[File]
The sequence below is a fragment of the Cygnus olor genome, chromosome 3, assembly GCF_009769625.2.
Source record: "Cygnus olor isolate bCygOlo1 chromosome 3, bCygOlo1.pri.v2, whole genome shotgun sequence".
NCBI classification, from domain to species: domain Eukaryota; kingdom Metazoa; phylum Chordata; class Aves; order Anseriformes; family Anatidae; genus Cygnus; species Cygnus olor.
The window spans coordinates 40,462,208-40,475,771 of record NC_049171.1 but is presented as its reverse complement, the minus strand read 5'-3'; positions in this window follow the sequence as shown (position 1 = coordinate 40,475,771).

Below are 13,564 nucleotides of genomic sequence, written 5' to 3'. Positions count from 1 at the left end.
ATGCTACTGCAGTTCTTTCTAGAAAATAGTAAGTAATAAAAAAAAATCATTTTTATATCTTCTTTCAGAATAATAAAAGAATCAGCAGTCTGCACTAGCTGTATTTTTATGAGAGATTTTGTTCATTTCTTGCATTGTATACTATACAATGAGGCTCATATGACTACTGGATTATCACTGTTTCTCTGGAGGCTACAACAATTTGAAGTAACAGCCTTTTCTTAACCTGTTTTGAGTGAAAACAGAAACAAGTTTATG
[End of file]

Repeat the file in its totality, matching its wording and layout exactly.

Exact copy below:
The sequence below is a fragment of the Cygnus olor genome, chromosome 3, assembly GCF_009769625.2.
Source record: "Cygnus olor isolate bCygOlo1 chromosome 3, bCygOlo1.pri.v2, whole genome shotgun sequence".
NCBI classification, from domain to species: domain Eukaryota; kingdom Metazoa; phylum Chordata; class Aves; order Anseriformes; family Anatidae; genus Cygnus; species Cygnus olor.
The window spans coordinates 40,462,208-40,475,771 of record NC_049171.1 but is presented as its reverse complement, the minus strand read 5'-3'; positions in this window follow the sequence as shown (position 1 = coordinate 40,475,771).

Below are 13,564 nucleotides of genomic sequence, written 5' to 3'. Positions count from 1 at the left end.
ATGCTACTGCAGTTCTTTCTAGAAAATAGTAAGTAATAAAAAAAAATCATTTTTATATCTTCTTTCAGAATAATAAAAGAATCAGCAGTCTGCACTAGCTGTATTTTTATGAGAGATTTTGTTCATTTCTTGCATTGTATACTATACAATGAGGCTCATATGACTACTGGATTATCACTGTTTCTCTGGAGGCTACAACAATTTGAAGTAACAGCCTTTTCTTAACCTGTTTTGAGTGAAAACAGAAACAAGTTTATG